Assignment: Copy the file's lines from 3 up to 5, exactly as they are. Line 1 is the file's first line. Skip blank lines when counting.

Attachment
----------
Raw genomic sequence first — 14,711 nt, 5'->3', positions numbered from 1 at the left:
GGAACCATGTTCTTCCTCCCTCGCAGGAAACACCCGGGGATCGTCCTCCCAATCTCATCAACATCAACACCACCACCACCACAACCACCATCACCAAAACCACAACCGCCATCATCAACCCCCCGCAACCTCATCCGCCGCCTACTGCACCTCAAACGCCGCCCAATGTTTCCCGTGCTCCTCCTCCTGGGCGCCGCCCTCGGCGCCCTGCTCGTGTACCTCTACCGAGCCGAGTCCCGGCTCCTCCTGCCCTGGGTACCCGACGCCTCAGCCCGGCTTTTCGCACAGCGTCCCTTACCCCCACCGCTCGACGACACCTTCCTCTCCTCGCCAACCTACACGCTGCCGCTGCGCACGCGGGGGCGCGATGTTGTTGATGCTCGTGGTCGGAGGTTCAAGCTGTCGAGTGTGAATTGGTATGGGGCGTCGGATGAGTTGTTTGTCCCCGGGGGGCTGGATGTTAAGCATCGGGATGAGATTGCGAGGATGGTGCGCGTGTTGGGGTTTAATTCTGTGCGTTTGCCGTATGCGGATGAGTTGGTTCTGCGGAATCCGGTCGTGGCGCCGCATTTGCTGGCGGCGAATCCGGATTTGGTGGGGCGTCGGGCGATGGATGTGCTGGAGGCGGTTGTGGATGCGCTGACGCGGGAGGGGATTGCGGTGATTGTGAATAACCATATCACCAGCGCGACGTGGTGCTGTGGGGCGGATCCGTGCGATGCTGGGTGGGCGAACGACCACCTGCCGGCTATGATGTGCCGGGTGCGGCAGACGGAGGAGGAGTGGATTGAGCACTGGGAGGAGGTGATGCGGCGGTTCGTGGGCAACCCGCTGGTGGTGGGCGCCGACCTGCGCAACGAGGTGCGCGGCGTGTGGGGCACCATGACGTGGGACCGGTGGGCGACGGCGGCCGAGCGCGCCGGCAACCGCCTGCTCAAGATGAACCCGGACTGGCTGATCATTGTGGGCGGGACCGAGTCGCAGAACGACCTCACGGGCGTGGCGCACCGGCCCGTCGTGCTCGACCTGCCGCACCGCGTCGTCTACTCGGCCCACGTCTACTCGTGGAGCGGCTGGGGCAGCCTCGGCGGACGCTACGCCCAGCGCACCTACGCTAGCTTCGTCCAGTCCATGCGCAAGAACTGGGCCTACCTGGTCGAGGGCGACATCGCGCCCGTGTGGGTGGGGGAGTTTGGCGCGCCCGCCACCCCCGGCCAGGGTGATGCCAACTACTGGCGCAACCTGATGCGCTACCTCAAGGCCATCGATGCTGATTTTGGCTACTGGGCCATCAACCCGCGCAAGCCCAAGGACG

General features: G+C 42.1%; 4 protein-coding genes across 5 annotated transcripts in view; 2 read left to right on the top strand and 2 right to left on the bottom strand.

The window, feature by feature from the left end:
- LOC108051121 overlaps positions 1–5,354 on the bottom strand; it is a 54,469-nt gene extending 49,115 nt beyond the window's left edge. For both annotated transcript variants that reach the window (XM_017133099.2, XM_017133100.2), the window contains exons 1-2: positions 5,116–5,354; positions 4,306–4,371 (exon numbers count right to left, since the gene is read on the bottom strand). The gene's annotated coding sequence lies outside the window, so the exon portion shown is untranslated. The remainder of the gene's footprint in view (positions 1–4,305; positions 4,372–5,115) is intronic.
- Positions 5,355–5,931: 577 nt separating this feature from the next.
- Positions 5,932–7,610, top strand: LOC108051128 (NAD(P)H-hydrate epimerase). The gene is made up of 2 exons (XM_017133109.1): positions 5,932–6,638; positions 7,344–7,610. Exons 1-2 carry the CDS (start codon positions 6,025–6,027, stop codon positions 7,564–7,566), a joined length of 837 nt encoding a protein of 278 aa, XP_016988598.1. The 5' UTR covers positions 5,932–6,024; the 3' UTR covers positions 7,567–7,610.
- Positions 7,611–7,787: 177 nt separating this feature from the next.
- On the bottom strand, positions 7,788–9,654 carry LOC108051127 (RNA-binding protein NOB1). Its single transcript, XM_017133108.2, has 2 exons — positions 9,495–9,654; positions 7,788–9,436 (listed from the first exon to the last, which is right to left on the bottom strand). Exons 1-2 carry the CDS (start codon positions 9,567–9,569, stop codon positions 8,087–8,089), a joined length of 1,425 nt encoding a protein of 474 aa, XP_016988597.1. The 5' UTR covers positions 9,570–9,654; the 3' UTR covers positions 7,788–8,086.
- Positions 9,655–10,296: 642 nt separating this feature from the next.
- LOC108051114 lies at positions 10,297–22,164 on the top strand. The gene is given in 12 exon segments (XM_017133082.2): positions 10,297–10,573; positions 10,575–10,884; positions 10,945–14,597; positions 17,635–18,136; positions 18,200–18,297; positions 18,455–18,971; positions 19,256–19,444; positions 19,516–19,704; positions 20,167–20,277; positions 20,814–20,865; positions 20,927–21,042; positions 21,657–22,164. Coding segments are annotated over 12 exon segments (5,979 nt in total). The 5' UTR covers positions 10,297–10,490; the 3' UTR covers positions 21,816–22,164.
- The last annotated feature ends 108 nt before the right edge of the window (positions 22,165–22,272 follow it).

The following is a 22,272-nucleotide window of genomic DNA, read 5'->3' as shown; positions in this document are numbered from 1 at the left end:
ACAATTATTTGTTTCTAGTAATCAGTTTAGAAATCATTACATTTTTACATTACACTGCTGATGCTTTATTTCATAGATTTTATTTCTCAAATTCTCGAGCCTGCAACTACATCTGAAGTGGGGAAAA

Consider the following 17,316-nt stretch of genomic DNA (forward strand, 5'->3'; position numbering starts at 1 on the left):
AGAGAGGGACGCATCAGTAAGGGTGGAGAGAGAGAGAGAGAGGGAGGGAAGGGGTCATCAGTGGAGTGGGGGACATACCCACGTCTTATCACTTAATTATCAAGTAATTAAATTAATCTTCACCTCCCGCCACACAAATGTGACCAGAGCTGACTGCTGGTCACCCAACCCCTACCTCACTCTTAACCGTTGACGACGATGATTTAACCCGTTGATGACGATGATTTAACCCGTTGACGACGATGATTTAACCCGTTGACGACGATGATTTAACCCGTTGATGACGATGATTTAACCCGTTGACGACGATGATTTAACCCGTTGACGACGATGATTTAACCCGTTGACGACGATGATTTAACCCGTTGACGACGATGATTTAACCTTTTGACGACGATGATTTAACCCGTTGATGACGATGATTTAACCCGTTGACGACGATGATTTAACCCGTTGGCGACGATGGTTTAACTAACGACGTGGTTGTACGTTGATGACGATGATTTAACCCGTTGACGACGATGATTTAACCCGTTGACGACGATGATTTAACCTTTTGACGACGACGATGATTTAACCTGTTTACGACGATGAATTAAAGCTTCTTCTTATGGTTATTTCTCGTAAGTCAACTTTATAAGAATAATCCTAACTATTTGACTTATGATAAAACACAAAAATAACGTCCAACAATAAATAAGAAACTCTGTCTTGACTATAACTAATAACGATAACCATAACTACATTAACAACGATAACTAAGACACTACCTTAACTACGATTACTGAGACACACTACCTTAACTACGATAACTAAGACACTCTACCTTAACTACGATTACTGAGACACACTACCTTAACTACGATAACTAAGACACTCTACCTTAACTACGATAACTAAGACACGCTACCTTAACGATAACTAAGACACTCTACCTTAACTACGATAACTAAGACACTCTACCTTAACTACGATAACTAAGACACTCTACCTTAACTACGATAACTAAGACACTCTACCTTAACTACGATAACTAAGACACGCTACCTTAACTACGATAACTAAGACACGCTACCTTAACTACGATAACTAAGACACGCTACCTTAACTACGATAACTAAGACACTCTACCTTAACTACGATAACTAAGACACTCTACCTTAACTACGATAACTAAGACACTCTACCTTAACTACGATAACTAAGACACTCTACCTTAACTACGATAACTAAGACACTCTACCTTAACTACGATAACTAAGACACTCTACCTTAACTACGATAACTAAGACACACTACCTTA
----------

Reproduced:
General features: G+C 42.1%; 4 protein-coding genes across 5 annotated transcripts in view; 2 read left to right on the top strand and 2 right to left on the bottom strand.

The window, feature by feature from the left end:
- LOC108051121 overlaps positions 1–5,354 on the bottom strand; it is a 54,469-nt gene extending 49,115 nt beyond the window's left edge. For both annotated transcript variants that reach the window (XM_017133099.2, XM_017133100.2), the window contains exons 1-2: positions 5,116–5,354; positions 4,306–4,371 (exon numbers count right to left, since the gene is read on the bottom strand). The gene's annotated coding sequence lies outside the window, so the exon portion shown is untranslated. The remainder of the gene's footprint in view (positions 1–4,305; positions 4,372–5,115) is intronic.